Title:
Method of treating oils
United States Patent 2403088


Abstract:
This invention relates to methods of treating vegetable and mineral oils, particularly lubricating oils, by means of adsorbents. The invention is also directed to new and improved adsorbents for that purpose and to methods involving their use. Aluminum hydrates such as mono- and trihydrates,...



Inventors:
Malcolm, Laing Kenneth
Application Number:
US50764243A
Publication Date:
07/02/1946
Filing Date:
10/25/1943
Assignee:
ALUMINUM CO OF AMERICA
Primary Class:
Other Classes:
502/407
International Classes:
C10G25/00; C11B3/10
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Description:

This invention relates to methods of treating vegetable and mineral oils, particularly lubricating oils, by means of adsorbents. The invention is also directed to new and improved adsorbents for that purpose and to methods involving their use.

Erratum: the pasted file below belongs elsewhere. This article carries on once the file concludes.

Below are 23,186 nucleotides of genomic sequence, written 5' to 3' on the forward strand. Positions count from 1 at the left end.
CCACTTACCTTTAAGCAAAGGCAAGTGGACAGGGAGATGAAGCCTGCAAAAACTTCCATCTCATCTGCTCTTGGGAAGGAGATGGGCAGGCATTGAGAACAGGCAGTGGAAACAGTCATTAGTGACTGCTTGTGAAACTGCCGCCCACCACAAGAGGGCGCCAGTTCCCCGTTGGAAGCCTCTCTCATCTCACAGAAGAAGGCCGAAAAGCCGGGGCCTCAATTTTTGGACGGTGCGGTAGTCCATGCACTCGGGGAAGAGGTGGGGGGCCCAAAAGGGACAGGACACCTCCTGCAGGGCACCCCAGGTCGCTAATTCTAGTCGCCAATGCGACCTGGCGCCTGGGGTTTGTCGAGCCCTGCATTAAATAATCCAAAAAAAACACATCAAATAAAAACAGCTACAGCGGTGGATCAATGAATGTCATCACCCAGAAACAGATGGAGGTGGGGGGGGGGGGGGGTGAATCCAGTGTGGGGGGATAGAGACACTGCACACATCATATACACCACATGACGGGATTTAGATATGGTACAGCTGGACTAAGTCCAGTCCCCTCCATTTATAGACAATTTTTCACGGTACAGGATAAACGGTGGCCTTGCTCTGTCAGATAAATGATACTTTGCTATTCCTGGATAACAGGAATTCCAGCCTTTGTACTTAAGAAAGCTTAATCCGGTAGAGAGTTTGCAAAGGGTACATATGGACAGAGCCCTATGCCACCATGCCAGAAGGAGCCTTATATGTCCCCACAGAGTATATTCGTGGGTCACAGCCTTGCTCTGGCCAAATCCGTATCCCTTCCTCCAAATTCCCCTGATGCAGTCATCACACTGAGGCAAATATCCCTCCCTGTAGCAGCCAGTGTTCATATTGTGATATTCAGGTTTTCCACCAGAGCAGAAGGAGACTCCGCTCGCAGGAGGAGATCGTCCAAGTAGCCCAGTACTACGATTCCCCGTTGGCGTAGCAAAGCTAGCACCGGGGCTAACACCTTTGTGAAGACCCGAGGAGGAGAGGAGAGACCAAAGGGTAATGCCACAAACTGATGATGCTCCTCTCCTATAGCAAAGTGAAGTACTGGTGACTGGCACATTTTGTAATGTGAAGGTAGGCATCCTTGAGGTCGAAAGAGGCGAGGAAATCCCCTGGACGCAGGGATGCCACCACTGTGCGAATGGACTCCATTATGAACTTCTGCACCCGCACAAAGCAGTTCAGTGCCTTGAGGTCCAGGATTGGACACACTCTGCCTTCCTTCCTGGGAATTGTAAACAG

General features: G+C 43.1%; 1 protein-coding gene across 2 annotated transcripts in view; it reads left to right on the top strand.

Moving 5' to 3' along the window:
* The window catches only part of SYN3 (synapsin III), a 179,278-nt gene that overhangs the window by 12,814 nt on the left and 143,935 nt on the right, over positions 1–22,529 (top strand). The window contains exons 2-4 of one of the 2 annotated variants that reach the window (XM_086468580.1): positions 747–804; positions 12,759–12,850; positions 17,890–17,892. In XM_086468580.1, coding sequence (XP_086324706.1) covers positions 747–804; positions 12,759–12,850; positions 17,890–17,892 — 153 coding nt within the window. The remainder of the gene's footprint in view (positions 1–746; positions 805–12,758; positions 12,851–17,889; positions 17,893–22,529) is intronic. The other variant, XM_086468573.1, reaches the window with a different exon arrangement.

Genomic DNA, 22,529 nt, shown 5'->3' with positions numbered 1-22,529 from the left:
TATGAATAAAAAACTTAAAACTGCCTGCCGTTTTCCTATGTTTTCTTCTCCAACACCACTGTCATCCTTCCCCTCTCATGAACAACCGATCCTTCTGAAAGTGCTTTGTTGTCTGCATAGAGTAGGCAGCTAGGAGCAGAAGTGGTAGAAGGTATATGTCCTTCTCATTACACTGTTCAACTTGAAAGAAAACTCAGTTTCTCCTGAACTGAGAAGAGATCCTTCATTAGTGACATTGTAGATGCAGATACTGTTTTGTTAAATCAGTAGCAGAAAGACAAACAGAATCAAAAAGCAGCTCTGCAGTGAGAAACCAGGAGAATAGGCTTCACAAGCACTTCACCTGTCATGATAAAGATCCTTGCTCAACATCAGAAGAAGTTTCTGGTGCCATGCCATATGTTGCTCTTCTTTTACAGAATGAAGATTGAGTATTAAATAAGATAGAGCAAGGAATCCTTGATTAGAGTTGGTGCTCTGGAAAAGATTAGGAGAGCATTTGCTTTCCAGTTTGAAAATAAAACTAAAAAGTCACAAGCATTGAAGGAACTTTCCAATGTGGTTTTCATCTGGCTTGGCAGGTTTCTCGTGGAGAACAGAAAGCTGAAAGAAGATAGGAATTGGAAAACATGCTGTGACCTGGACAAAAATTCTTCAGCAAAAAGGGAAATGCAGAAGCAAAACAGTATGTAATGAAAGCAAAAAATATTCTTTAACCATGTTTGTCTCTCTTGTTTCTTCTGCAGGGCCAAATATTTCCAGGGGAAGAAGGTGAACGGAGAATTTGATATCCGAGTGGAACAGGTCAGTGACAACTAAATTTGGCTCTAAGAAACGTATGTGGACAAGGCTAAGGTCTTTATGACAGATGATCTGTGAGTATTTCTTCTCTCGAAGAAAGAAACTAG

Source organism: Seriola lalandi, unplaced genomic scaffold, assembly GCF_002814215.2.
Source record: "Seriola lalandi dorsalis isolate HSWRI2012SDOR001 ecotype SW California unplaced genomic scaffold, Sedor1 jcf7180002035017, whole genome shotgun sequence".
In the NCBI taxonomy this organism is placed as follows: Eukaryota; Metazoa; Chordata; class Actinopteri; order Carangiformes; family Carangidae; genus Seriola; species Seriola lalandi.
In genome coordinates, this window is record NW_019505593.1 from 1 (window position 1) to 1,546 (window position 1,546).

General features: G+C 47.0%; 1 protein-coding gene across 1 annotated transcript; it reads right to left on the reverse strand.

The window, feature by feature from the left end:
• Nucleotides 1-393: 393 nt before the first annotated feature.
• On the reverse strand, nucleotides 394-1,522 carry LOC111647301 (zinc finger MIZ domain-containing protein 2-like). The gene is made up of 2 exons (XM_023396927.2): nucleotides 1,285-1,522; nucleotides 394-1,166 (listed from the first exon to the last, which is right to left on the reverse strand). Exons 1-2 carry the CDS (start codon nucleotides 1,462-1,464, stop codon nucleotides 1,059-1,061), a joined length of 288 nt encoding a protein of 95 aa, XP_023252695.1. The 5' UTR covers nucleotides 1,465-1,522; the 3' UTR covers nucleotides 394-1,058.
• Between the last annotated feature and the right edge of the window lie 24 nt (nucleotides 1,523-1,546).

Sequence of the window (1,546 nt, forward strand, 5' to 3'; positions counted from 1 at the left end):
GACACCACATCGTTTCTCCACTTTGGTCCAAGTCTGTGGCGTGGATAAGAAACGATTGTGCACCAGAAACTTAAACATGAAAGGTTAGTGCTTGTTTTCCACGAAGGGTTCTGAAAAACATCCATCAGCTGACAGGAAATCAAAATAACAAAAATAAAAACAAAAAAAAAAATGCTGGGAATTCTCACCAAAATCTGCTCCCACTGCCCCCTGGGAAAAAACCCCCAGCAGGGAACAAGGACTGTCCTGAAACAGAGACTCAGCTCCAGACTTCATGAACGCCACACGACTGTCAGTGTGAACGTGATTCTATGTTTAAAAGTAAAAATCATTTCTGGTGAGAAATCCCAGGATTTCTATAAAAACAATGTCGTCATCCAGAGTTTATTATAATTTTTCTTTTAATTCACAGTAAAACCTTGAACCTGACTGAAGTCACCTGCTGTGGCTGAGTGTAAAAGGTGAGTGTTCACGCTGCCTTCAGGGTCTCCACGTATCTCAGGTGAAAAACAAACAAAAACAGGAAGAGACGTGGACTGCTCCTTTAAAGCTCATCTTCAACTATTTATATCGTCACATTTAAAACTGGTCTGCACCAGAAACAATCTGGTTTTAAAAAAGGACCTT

Aluminum hydrates such as mono- and trihydrates, and alumina in gelatinous form having a proportion of free or loosely held water associated with it, develop adsorptive properties (i. e. are "activated") when heated at relatively high temperatures such as those in the range of 250 to 800' C. After the resultant bodies have been used as adsorbents the adsorbed material can be removed from them, usually by heating at a temperature sufficient to drive off the adsorbed material or by washing or other means, the result in any event being to again render the bodies active and suitable for further adsorption. For convenience such activated and reactivated bodies are referred to herein, and defined in the appended claims, as "Activated Alumina." When Activated Alumina is used in the treatment of oil to remove foreign substance or contamination therefrom, such as for example in the reclaiming of contaminated or waste lubricating or transformer oils, the Activated Alumina tends to increase the ability or propensity of the oil to emulsify with water. This disadvantageous effect is apparently obtained at all times, being more pronounced in some instances than in others and thus presents an operating difficulty of unpredictable degree and extent.